Hervé Guibert (14 December 1955 – 27 December 1991) was a French writer and photographer. The author of numerous novels and autobiographical studies, he played a considerable role in changing French public attitudes to AIDS. He was a close friend of Michel Foucault.

Early life and career

Guibert was born in Saint-Cloud, Hauts-de-Seine, to a middle-class family and spent his early years in Paris, moving to La Rochelle from 1970 to 1973. After working as a filmmaker and actor, he turned to photography and journalism. In 1978, he successfully applied for a job at France's prestigious evening paper Le Monde and published his second book, Les Aventures singulières (published by Éditions de Minuit). In 1984, Guibert shared a César Award for best screenplay with Patrice Chéreau for L'homme blessé. Guibert had met Chéreau in the 1970s during his theatrical years. He won a scholarship between 1987 and 1989 at Villa Medicis in Rome with his friend, writer Mathieu Lindon. He described these years in L'Incognito, published in 1989.

Guibert's writing style was inspired by the French writer Jean Genet and, later, by the work of Austrian writer Thomas Bernhard. Three of his lovers occupied an important place in his life and work: Thierry Jouno, director of the International Visual Theatre for the deaf in Paris, whom he met in 1976; Michel Foucault, whom he met in 1977; and Vincent Marmousez, a teenager of fifteen who inspired his novel Fou de Vincent (published in English as Crazy for Vincent).

For a time in the 1980s Guibert was a reader at the institute for young blind in Paris, Institut National des Jeunes Aveugles, which led to his novel Des aveugles (published in English as Blindsight).

In January 1988 Guibert was diagnosed with AIDS. From then on, he worked at recording what was left of his life. In June the following year, he married Christine, the partner of Thierry Jouno, so that his royalty income would eventually pass to her and her two children. In 1990, Guibert publicly revealed his HIV status in his roman à clef À l'ami qui ne m'a pas sauvé la vie (published in English as To the Friend Who Did Not Save My Life). Guibert immediately found himself the focus of media attention, featured in newspapers and appearing on several television talk shows.

Two more books also detailing the progress of his illness followed: Le Protocole compassionnel (published in English as The Compassionate Protocol) and L'Homme au chapeau rouge (published in English as The Man In The Red Hat), which was released posthumously in January 1992, the same month French television screened La Pudeur ou l'impudeur, a home-made film by Guibert of his last year as he lost his battle against AIDS. Almost blind as a result of disease, he attempted to end his life just before his 36th birthday, and died two weeks later.[1]


  • La Mort propagande, R. Deforges, Paris, 1977
  • Zouc par Zouc, Balland, (1978)
  • Suzanne et Louise : roman-photo, Hallier, « Illustrations, » Paris, 1980
  • L'Image fantôme, Éditions de Minuit, Paris, 1981
    • Ghost Image, translated by , Sun and Moon Press, 1996; University of Chicago Press, 2014
  • Les Aventures singulières, Éditions de Minuit, Paris, 1982
  • Les Chiens, Éditions de Minuit, Paris, 1982
  • Voyage avec deux enfants, Éditions de Minuit, Paris, 1982
  • Les Lubies d'Arthur, Éditions de Minuit, Paris, 1983
    • Arthur's Whims, translated by , Spurl Editions, 2022
  • L'Homme blessé : scénario et notes, screenplay by Patrice Chéreau, Éditions de Minuit, Paris, 1983
  • Le Seul Visage, photographies, Éditions de Minuit, Paris, 1984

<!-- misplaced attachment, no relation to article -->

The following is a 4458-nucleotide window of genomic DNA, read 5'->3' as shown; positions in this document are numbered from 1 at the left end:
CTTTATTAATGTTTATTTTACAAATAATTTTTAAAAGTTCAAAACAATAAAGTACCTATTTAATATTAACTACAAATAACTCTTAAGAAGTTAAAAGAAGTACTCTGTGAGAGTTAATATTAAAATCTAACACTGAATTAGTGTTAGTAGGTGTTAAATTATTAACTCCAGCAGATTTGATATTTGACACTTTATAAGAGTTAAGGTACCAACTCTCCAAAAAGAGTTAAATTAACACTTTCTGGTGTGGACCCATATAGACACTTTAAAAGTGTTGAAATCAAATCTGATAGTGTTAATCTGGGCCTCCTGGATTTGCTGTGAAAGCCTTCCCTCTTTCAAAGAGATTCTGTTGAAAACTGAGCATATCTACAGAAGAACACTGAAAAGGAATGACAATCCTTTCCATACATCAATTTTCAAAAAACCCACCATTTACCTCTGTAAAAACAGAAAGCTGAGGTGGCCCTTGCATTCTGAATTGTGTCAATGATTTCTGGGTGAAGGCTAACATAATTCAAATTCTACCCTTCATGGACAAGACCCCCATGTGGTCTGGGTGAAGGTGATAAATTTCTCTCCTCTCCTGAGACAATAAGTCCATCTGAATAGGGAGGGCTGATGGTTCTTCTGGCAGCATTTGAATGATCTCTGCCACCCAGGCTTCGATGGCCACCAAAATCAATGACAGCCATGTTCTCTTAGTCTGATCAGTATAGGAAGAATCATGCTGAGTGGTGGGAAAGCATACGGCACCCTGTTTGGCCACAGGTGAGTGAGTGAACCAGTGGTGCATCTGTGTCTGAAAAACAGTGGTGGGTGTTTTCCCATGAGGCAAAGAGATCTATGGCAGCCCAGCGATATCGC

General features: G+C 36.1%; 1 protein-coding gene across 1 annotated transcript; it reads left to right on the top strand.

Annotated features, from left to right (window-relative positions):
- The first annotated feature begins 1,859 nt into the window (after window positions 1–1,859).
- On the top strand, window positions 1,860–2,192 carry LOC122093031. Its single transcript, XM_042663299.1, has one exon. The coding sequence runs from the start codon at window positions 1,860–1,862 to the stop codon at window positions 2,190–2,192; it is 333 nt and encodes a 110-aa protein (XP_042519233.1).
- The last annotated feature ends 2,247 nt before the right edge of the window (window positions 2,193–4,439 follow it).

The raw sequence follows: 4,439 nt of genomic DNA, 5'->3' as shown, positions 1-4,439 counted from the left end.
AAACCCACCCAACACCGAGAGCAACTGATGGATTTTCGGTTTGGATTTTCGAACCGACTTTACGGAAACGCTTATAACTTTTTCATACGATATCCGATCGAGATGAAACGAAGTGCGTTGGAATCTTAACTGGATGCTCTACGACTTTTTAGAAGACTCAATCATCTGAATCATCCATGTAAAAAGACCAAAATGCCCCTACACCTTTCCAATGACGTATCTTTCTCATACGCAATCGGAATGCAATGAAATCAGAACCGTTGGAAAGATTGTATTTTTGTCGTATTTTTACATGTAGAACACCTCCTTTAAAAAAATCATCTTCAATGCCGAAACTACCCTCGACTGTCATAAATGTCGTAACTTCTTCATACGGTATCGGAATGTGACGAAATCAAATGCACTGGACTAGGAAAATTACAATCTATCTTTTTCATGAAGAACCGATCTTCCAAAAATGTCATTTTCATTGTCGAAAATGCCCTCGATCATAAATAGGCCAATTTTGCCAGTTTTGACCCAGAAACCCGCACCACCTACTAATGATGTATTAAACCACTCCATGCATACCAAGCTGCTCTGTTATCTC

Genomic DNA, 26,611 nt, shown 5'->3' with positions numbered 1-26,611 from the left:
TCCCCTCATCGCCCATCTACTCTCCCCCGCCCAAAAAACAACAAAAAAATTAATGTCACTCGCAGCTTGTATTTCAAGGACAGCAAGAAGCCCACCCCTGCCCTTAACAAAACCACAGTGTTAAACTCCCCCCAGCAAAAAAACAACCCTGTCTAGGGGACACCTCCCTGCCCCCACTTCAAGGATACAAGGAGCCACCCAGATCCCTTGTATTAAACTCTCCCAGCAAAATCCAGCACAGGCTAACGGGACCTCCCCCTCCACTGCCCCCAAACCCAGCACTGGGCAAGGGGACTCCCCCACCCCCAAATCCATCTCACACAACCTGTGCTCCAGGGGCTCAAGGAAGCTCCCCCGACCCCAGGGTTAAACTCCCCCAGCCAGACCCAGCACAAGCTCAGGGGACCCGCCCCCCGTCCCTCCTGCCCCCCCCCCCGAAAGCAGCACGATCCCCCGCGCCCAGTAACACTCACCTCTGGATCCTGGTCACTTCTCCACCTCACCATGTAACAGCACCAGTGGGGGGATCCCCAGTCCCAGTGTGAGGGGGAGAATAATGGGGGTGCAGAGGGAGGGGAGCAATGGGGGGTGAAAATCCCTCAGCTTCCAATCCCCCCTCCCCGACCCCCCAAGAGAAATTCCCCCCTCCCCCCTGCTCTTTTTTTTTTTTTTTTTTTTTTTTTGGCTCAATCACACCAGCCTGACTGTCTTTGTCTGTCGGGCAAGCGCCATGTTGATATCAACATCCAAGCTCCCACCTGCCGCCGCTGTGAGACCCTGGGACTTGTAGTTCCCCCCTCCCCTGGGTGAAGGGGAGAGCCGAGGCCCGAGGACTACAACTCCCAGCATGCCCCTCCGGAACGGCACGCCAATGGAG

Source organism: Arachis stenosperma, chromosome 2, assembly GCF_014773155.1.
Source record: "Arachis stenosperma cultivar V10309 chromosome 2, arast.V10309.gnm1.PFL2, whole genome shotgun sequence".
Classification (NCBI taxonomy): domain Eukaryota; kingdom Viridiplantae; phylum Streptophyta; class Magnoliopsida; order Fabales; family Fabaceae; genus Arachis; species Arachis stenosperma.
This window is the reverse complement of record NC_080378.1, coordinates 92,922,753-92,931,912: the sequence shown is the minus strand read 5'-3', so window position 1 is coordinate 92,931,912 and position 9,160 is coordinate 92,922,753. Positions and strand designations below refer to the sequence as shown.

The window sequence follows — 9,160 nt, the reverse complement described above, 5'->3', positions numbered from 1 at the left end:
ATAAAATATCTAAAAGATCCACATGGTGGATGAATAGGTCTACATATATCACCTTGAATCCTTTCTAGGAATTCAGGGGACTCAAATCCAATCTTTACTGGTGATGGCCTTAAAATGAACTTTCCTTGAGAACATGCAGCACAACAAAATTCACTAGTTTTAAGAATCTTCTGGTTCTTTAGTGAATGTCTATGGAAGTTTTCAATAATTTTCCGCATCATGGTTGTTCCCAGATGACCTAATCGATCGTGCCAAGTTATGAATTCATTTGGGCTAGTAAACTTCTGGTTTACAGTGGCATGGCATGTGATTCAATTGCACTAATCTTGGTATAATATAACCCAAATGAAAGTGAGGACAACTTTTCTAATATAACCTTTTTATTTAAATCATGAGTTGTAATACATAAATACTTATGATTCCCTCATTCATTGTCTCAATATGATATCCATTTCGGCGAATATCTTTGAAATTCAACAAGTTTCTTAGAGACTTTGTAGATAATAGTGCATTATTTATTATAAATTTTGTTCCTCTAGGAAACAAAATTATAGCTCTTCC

• Des aveugles, Gallimard, Paris, 1985 (Fénéon Prize, 1985)
  • Mes parents, Gallimard, Paris, 1986
    • My Parents, translated by , Serpent's Tail, 1994
  • "Vous m'avez fait former des fantômes", Gallimard, Paris, 1987
  • Les Gangsters, Éditions de Minuit, Paris, 1988
    • The Gangsters, translated by , Serpent's Tail, 1991
  • Mauve le Vierge : nouvelles, Gallimard, Paris, 1988
  • L'Image de soi ou l'Injonction de son beau moment ?
  • Fou de Vincent, Éditions de Minuit, Paris, 1989
  • L'Incognito: roman, Gallimard, Paris, 1989
    • Incognito, translated by Patricia Roseberry, Broadwater House, 1999
  • À l'ami qui ne m'a pas sauvé la vie, Gallimard, Paris, 1990
    • To the Friend Who Did Not Save My Life, translated by , Serpent's Tail, 1993; Semiotext(e), 2020
  • Le Protocole compassionnel, Gallimard, Paris, 1991
    • The Compassion Protocol, translated by James Kirkup, Braziller, 1994
  • La Mort propagande : et autres textes de jeunesse, R. Deforges, Paris, 1991
  • Mon valet et moi : roman cocasse, Éditions du Seuil, Paris, 1991
  • Vice, photographies de l'auteur, J. Bertoin, Paris, 1991
  • L'Homme au chapeau rouge, Gallimard, Paris, 1992
    • The Man in the Red Hat, translated by James Kirkup, Quartet, 1995
  • Cytomégalovirus, journal d'hospitalisation, Éditions du Seuil, Paris, 1992
    • Cytomegalovirus: A Hospitalization Diary, translated by , University Press of America, 1996; Fordham University Press, 2015
  • Le Paradis, Gallimard, Paris, 1992
  • Photographies, Gallimard, Paris, 1993
  • Vole mon dragon : théâtre, Gallimard, « Le manteau d'Arlequin », Paris, 1994
  • La piqûre d'amour : et autres textes ; suivi de La chair fraîche, Gallimard, Paris, 1994
  • Enquête autour d'un portrait : sur Balthus, preface by Éric de Chassey, , Paris, 1997
  • Lettres d'Égypte : du Caire à Assouan, 19.., photographies de Hans Georg Berger, Actes Sud, « Voir et dire », Arles, 1995
  • La photo, inéluctablement : recueil d'articles sur la photographie, 1977-1985, Gallimard, Paris, 1999
  • Le Mausolée des amants : journal, 1976-1991, Gallimard, Paris, 2001
  • Articles intrépides. 1977-1985, Gallimard, Paris, 2008
  • Herve Guibert: Voices of the Self, Liverpool University Press 1999


  1. ^ "Herve Guibert, French Novelist, 36". New York Times. 1991-12-29. Retrieved 2010-08-29.

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